Its own code efforts will focus on filling various gaps in the architecture rather than re-creating functions that already exist.

New components will ship under the Apache License Version 2.0. Board officers include Verizon and HP veteran Prodip Sen as chairman, AT&T's Margaret Chiosi, Dell's Wenjing Chu, and China Mobile's Hui Deng.

In other Linux and open source news

Not quite satisfied of running the IT industry's largest enterprise Linux vendor, Red Hat CEO Jim Whitehurst says he wants to make the company the industry's leading enterprise cloud vendor and he plans to win that big market before someone else does.

"Right now, we're in the middle of a major shift from client-server to cloud-mobile. It's a once-every-twenty-years industry kind of a change," Whitehurst wrote in a blog post yesterday.

"As history has clearly demonstrated, in the early days of those changes, winners emerge that set the standards for that era-– think Wintel in the client-server arena," he added.

However, Red Hat certainly isn't alone in eyeballing the cloud for its next big score. 451 Research has estimated the market for OpenStack alone at $3.3 billion by 2018, and companies ranging from Linux vendors like Canonical to entrenched IT companies like HP, Oracle, and VMware are all vying to come out on top of it.

And then of course there's Microsoft, which has outlined its own vision of a "cloud OS" – naturally, powered 100 percent by its own, proprietary Windows software.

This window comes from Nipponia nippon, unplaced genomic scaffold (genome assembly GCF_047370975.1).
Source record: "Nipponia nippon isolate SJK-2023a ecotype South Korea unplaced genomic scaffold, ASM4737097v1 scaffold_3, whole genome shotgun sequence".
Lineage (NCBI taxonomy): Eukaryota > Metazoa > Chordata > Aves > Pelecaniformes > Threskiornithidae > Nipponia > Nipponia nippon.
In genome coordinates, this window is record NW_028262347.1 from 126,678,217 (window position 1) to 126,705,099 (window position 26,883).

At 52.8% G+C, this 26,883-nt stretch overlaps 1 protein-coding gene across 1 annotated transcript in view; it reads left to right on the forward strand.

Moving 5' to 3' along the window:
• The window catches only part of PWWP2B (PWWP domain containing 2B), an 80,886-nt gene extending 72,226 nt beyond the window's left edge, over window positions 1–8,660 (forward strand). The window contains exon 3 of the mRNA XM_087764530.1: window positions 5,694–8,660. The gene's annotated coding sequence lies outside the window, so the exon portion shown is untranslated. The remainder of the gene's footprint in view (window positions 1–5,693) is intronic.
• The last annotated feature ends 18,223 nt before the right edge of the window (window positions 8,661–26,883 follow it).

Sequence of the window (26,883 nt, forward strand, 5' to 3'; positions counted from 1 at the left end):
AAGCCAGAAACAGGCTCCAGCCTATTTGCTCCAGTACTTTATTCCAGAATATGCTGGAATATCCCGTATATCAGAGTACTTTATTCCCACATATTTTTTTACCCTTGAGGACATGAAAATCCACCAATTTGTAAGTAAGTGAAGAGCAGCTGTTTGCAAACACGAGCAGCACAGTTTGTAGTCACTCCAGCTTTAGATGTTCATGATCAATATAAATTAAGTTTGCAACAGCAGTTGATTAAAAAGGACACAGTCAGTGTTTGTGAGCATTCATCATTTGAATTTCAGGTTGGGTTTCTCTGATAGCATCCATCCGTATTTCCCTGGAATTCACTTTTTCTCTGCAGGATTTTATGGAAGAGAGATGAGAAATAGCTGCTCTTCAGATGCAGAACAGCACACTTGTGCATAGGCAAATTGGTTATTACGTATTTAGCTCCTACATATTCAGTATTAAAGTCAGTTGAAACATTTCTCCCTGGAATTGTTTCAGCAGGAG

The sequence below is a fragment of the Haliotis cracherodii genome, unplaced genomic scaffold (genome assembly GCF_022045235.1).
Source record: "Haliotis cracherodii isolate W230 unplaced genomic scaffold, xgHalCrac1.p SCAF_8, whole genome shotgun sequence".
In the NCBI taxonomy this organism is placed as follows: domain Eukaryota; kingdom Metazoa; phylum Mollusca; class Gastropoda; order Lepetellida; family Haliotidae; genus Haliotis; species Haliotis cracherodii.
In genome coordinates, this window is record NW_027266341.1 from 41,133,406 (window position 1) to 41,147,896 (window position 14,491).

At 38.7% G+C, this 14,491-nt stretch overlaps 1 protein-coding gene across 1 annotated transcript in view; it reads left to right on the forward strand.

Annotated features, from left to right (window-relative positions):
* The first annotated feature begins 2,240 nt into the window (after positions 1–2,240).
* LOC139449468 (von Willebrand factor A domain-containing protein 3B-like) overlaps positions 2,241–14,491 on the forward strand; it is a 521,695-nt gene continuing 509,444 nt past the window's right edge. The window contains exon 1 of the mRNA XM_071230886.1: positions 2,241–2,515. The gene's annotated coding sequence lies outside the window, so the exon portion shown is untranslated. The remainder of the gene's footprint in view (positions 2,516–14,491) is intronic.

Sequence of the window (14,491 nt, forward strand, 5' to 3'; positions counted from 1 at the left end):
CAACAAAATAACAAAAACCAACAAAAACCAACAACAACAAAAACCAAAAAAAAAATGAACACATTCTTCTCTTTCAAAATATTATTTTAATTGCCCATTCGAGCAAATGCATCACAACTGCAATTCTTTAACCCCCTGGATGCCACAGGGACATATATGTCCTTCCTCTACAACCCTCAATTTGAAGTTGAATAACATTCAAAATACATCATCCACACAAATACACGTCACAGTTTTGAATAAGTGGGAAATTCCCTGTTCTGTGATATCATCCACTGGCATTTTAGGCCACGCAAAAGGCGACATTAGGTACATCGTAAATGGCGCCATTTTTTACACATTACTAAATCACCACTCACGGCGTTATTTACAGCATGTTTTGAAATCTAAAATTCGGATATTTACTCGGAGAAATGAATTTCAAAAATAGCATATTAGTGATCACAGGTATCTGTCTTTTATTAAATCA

"Make no mistake-- the competition is very strong, and enterprises will have several choices for their cloud needs," Whitehurst admitted. "But the prize is the chance to establish open source as the default choice of this next new era, and to position Red Hat as the provider of choice for enterprises' entire cloud infrastructure."

Whitehurst said that Shadowman will stake its cloud efforts on a combination of OpenStack, its OpenShift PaaS offering, and its CloudForms management platform.

But it will also push its storage solutions and JBoss middleware, he said, to deliver as much of the enterprise infrastructure stack as it can.

This shift in strategy toward the cloud doesn't mean that Red Hat will reduce its focus on Linux either, Whitehurst added.

It's just that these days, the engineering challenge is a lot bigger and much more complex that it was a decade ago.

"The original vision for Red Hat Enterprise Linux was simple – to create the best enterprise-class server operating system," Whitehurst said. "But the community has taken Linux further than any of us could ever have imagined. It now serves as a foundation for the next-generation datacenter."

Going forward, he said, Red Hat, which has seen revenue growth in the double digits, is putting all of its efforts into helping enterprise customers build out those next-gen data centers.

"We want to be the undisputed leader in enterprise cloud solutions, and that's why Red Hat is going to continue to push," Whitehurst wrote in his blog post.

In other Linux and open source news

Ubuntu Linux vendor Canonical and AMD have announced this morning a new hardware partnership that will see the two firms prepare an OpenStack-in-a-rack solution that will compete directly with Red Hat.

To be sure, Canonical is quite excited on the news, having revealed earlier this year the 'Orange Box' portable cluster.

That small unit packs ten micro-servers into a portable luggable unit intended to offer a cluster of Ubuntu-powered Hadoop, OpenStack or CloudFoundry system.

The new system is based on AMD's SeaMicro SM-15000 server, a product that uses either AMD's Opteron, Ivy Bridge or Haswell Xeon processors, then packs them into a 10U package with up to 512 cores, 5 PB of storage and 160 gigabits of total I/O capability.

Overall, buyers will also get version Ubuntu LTS 14.04 (LTS: long term support) and OpenStack, assembled to provide the following:

  • 3 Cloud Controllers
  • 57 Nova nodes
  • 3 Cinder nodes
  • 64 TB Object Storage
  • 128 GbE NICs (Max. 512)